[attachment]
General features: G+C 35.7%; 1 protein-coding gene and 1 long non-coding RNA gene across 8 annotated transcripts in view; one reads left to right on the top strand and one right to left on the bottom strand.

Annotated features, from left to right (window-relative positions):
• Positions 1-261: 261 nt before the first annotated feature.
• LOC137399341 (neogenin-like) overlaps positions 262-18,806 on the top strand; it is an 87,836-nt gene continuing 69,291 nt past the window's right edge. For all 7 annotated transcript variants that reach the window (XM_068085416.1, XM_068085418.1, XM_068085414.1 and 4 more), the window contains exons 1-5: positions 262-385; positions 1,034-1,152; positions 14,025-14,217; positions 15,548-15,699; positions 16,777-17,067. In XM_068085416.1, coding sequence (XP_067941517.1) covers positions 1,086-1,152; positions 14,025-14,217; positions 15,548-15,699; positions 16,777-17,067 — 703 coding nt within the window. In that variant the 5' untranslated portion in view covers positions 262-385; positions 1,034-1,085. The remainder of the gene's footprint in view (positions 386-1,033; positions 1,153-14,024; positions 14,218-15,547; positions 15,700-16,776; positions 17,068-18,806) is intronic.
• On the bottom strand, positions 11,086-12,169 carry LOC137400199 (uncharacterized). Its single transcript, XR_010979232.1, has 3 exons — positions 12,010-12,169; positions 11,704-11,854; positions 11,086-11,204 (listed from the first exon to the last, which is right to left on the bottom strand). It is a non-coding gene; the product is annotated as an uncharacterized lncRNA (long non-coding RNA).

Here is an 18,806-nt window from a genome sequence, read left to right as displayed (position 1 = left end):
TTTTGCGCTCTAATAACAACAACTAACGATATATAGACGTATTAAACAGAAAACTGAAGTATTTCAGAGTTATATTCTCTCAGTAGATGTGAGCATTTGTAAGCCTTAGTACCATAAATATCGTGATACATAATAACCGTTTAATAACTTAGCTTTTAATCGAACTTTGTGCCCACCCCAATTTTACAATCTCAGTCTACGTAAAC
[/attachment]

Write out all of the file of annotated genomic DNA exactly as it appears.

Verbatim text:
General features: G+C 35.7%; 1 protein-coding gene and 1 long non-coding RNA gene across 8 annotated transcripts in view; one reads left to right on the top strand and one right to left on the bottom strand.

Annotated features, from left to right (window-relative positions):
• Positions 1-261: 261 nt before the first annotated feature.
• LOC137399341 (neogenin-like) overlaps positions 262-18,806 on the top strand; it is an 87,836-nt gene continuing 69,291 nt past the window's right edge. For all 7 annotated transcript variants that reach the window (XM_068085416.1, XM_068085418.1, XM_068085414.1 and 4 more), the window contains exons 1-5: positions 262-385; positions 1,034-1,152; positions 14,025-14,217; positions 15,548-15,699; positions 16,777-17,067. In XM_068085416.1, coding sequence (XP_067941517.1) covers positions 1,086-1,152; positions 14,025-14,217; positions 15,548-15,699; positions 16,777-17,067 — 703 coding nt within the window. In that variant the 5' untranslated portion in view covers positions 262-385; positions 1,034-1,085. The remainder of the gene's footprint in view (positions 386-1,033; positions 1,153-14,024; positions 14,218-15,547; positions 15,700-16,776; positions 17,068-18,806) is intronic.
• On the bottom strand, positions 11,086-12,169 carry LOC137400199 (uncharacterized). Its single transcript, XR_010979232.1, has 3 exons — positions 12,010-12,169; positions 11,704-11,854; positions 11,086-11,204 (listed from the first exon to the last, which is right to left on the bottom strand). It is a non-coding gene; the product is annotated as an uncharacterized lncRNA (long non-coding RNA).

Here is an 18,806-nt window from a genome sequence, read left to right as displayed (position 1 = left end):
TTTTGCGCTCTAATAACAACAACTAACGATATATAGACGTATTAAACAGAAAACTGAAGTATTTCAGAGTTATATTCTCTCAGTAGATGTGAGCATTTGTAAGCCTTAGTACCATAAATATCGTGATACATAATAACCGTTTAATAACTTAGCTTTTAATCGAACTTTGTGCCCACCCCAATTTTACAATCTCAGTCTACGTAAAC